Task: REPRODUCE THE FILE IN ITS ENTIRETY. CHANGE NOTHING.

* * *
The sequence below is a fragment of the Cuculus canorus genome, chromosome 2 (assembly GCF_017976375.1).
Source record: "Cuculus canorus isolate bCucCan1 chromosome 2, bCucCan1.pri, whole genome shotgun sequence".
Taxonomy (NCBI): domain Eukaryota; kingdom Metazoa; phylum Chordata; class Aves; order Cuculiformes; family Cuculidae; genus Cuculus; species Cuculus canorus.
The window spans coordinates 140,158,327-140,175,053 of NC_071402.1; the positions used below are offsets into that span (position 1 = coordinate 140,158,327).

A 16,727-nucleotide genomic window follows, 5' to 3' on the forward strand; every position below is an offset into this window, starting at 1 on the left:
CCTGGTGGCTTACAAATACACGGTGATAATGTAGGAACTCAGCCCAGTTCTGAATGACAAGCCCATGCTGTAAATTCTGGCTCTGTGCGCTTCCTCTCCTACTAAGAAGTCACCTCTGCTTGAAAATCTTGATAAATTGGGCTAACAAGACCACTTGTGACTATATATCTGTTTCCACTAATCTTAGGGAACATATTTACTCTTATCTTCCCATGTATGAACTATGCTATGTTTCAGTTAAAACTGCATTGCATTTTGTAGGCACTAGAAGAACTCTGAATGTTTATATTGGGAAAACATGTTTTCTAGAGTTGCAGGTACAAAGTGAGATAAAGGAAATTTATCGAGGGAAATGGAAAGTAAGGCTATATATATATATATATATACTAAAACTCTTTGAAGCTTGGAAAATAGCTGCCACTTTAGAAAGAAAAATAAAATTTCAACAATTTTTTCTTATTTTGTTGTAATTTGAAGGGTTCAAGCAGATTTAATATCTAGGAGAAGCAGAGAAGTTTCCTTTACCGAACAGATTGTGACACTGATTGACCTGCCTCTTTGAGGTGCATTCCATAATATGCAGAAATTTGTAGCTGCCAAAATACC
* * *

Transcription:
The sequence below is a fragment of the Cuculus canorus genome, chromosome 2 (assembly GCF_017976375.1).
Source record: "Cuculus canorus isolate bCucCan1 chromosome 2, bCucCan1.pri, whole genome shotgun sequence".
Taxonomy (NCBI): domain Eukaryota; kingdom Metazoa; phylum Chordata; class Aves; order Cuculiformes; family Cuculidae; genus Cuculus; species Cuculus canorus.
The window spans coordinates 140,158,327-140,175,053 of NC_071402.1; the positions used below are offsets into that span (position 1 = coordinate 140,158,327).

A 16,727-nucleotide genomic window follows, 5' to 3' on the forward strand; every position below is an offset into this window, starting at 1 on the left:
CCTGGTGGCTTACAAATACACGGTGATAATGTAGGAACTCAGCCCAGTTCTGAATGACAAGCCCATGCTGTAAATTCTGGCTCTGTGCGCTTCCTCTCCTACTAAGAAGTCACCTCTGCTTGAAAATCTTGATAAATTGGGCTAACAAGACCACTTGTGACTATATATCTGTTTCCACTAATCTTAGGGAACATATTTACTCTTATCTTCCCATGTATGAACTATGCTATGTTTCAGTTAAAACTGCATTGCATTTTGTAGGCACTAGAAGAACTCTGAATGTTTATATTGGGAAAACATGTTTTCTAGAGTTGCAGGTACAAAGTGAGATAAAGGAAATTTATCGAGGGAAATGGAAAGTAAGGCTATATATATATATATATATACTAAAACTCTTTGAAGCTTGGAAAATAGCTGCCACTTTAGAAAGAAAAATAAAATTTCAACAATTTTTTCTTATTTTGTTGTAATTTGAAGGGTTCAAGCAGATTTAATATCTAGGAGAAGCAGAGAAGTTTCCTTTACCGAACAGATTGTGACACTGATTGACCTGCCTCTTTGAGGTGCATTCCATAATATGCAGAAATTTGTAGCTGCCAAAATACC